Extend the fishermen a positive line of trust

Fishermen have played a key role in sustaining fishing stocks of certain species. Picture: PA
Fishermen have played a key role in sustaining fishing stocks of certain species. Picture: PA
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We’re the natural experts in sustainability, says Mike Park

TRUST is a concept that I think a lot about these days. Without it, relationships like those between fishermen on the one hand, and politicians and regulators on the other, cease to function.

For more than a decade, Scottish fishermen have been hard at work trying to rebuild trust with the people in the EU who determine how much fish they can catch and what they catch it with, where and when.

It has been a long and painful process. But we have travelled from a position where cod, for example, was once a byword for overfishing to one where it is on the cusp of being assessed for Marine Stewardship Council (MSC) status. (MSC accreditation is the gold standard for species that are regarded as sustainable.)

How did we get there? Well let me turn for a moment to one of the fishing industry’s staunchest critics, the writer Charles Clover, who recently interviewed my chairman, David Milne, a fishing skipper for 30 years.

The most important factor in the turnaround, Mr Clover wrote in a subsequent column in the Sunday Times, has been “an astonishing reversal in the mindset of the Scottish industry, which went out to prove the doomsters wrong and to restore its natural resource. And it has succeeded.”

The Scottish industry, he went on, “began to work with environmentalists on measures that went far beyond the best the EU had to offer at the time, the cod recovery plan”.

“They [the fishermen] chose to avoid areas with high densities of cod and where cod shoaled to spawn. They came up with a system of conservation credits that gave fishermen more days at sea if they fitted nets with bigger mesh that let small fish escape.”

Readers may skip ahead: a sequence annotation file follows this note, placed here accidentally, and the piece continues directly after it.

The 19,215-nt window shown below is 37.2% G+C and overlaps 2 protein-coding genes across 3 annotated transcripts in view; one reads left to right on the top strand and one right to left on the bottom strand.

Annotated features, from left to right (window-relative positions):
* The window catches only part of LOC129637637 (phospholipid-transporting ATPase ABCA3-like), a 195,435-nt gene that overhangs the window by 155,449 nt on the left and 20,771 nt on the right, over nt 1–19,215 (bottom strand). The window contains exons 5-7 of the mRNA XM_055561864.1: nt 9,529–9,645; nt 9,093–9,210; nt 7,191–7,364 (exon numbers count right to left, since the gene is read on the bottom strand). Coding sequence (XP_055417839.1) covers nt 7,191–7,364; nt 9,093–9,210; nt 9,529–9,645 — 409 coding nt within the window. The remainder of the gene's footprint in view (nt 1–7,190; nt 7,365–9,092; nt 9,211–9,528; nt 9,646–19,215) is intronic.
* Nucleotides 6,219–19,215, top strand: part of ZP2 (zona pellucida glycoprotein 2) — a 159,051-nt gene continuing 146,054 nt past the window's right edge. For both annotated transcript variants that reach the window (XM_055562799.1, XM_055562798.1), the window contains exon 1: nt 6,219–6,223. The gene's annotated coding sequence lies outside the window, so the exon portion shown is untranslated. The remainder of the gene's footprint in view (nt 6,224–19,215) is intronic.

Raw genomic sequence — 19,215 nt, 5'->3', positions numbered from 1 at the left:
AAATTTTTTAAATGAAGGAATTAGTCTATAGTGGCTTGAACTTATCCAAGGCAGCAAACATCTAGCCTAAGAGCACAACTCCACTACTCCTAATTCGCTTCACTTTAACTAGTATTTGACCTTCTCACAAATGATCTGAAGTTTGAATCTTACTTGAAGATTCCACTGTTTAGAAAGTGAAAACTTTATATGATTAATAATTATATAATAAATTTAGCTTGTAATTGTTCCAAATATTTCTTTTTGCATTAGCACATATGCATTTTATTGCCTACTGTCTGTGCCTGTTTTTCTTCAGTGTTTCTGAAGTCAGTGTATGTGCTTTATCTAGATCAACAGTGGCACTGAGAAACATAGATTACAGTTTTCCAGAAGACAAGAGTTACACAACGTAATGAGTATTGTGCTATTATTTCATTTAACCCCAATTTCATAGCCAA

It is worth reiterating that this is not me or anyone else in the fishing industry indulging in back-slapping, but someone who a few years ago wrote a book arguing that we were “nearing the end of the line for fish stocks and whole ecosystems”.

If our media critics can recognise the role we have played in preserving fish stocks – as well as our own livelihoods and way of life, don’t forget – so can politicians and bureaucrats in Brussels.

They can trust what we say, because we have delivered what we said we would.

From our point of view, it doesn’t stop there, of course. We now need to maintain the sustainability of stocks while coping with a discard ban which, if not implemented properly, will have a detrimental effect on those stocks.

But it’s a job we all need to do together, in a climate not of mutual suspicion but of respect and collaboration.

We all need to look and understand the nature of the fisheries we operate; they are complicated and diverse.

The northern North Sea is unique in that the main commercial species swim together. Catch one and you catch the others. Nowhere else in Europe do you find this sort of mixed fishery, a mix that continues to become more complex as a result of regime change.

In this context, the current single-species quota and national shares system, which is a reflection of historical distribution, is the equivalent of using a magnet to sort different metals.

As we move into the discard ban era, I make a personal plea on behalf of Scottish fishermen to the fisheries commissioner, MEPs and civil servants in the EU to put their trust in fishermen.

Trust them to help you understand the impact of changes that affect their livelihoods. Trust them to adopt a responsible, grown-up approach. And finally, trust them when they tell you that they want their fisheries to be sustainable.

• Mike Park is chief executive of the Scottish White Fish Producers’ Association, www.swfpa.com


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